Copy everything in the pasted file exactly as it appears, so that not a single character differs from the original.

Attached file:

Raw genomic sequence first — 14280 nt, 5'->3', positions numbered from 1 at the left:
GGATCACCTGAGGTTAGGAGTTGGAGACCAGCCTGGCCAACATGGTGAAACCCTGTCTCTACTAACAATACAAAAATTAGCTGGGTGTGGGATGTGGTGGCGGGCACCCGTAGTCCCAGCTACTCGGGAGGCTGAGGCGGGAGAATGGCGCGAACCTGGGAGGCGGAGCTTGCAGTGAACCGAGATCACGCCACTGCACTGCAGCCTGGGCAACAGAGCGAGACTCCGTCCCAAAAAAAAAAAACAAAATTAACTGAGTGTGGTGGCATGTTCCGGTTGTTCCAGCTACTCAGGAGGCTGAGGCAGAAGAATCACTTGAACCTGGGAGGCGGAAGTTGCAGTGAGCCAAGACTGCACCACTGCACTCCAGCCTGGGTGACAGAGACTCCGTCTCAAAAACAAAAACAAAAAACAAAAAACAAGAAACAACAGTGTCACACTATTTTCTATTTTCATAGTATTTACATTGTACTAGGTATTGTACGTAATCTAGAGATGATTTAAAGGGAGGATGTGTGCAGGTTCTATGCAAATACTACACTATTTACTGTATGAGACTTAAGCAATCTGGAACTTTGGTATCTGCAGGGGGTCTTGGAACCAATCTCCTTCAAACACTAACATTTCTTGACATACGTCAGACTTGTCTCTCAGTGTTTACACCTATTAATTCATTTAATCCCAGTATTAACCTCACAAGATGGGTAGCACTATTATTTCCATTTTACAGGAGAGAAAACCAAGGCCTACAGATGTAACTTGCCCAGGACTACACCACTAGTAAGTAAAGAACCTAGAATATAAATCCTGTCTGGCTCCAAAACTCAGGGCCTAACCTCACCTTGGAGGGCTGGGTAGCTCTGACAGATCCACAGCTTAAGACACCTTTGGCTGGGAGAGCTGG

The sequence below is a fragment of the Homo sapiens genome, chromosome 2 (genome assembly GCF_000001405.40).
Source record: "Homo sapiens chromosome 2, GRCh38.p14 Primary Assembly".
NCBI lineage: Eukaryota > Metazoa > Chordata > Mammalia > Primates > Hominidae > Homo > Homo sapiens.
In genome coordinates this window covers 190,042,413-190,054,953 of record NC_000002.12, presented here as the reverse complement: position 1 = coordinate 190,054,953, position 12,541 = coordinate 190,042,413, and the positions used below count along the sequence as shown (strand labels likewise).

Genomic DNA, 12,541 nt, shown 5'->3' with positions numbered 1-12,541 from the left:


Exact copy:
Raw genomic sequence first — 14280 nt, 5'->3', positions numbered from 1 at the left:
GGATCACCTGAGGTTAGGAGTTGGAGACCAGCCTGGCCAACATGGTGAAACCCTGTCTCTACTAACAATACAAAAATTAGCTGGGTGTGGGATGTGGTGGCGGGCACCCGTAGTCCCAGCTACTCGGGAGGCTGAGGCGGGAGAATGGCGCGAACCTGGGAGGCGGAGCTTGCAGTGAACCGAGATCACGCCACTGCACTGCAGCCTGGGCAACAGAGCGAGACTCCGTCCCAAAAAAAAAAAACAAAATTAACTGAGTGTGGTGGCATGTTCCGGTTGTTCCAGCTACTCAGGAGGCTGAGGCAGAAGAATCACTTGAACCTGGGAGGCGGAAGTTGCAGTGAGCCAAGACTGCACCACTGCACTCCAGCCTGGGTGACAGAGACTCCGTCTCAAAAACAAAAACAAAAAACAAAAAACAAGAAACAACAGTGTCACACTATTTTCTATTTTCATAGTATTTACATTGTACTAGGTATTGTACGTAATCTAGAGATGATTTAAAGGGAGGATGTGTGCAGGTTCTATGCAAATACTACACTATTTACTGTATGAGACTTAAGCAATCTGGAACTTTGGTATCTGCAGGGGGTCTTGGAACCAATCTCCTTCAAACACTAACATTTCTTGACATACGTCAGACTTGTCTCTCAGTGTTTACACCTATTAATTCATTTAATCCCAGTATTAACCTCACAAGATGGGTAGCACTATTATTTCCATTTTACAGGAGAGAAAACCAAGGCCTACAGATGTAACTTGCCCAGGACTACACCACTAGTAAGTAAAGAACCTAGAATATAAATCCTGTCTGGCTCCAAAACTCAGGGCCTAACCTCACCTTGGAGGGCTGGGTAGCTCTGACAGATCCACAGCTTAAGACACCTTTGGCTGGGAGAGCTGG

The sequence below is a fragment of the Homo sapiens genome, chromosome 2 (genome assembly GCF_000001405.40).
Source record: "Homo sapiens chromosome 2, GRCh38.p14 Primary Assembly".
NCBI lineage: Eukaryota > Metazoa > Chordata > Mammalia > Primates > Hominidae > Homo > Homo sapiens.
In genome coordinates this window covers 190,042,413-190,054,953 of record NC_000002.12, presented here as the reverse complement: position 1 = coordinate 190,054,953, position 12,541 = coordinate 190,042,413, and the positions used below count along the sequence as shown (strand labels likewise).

Genomic DNA, 12,541 nt, shown 5'->3' with positions numbered 1-12,541 from the left: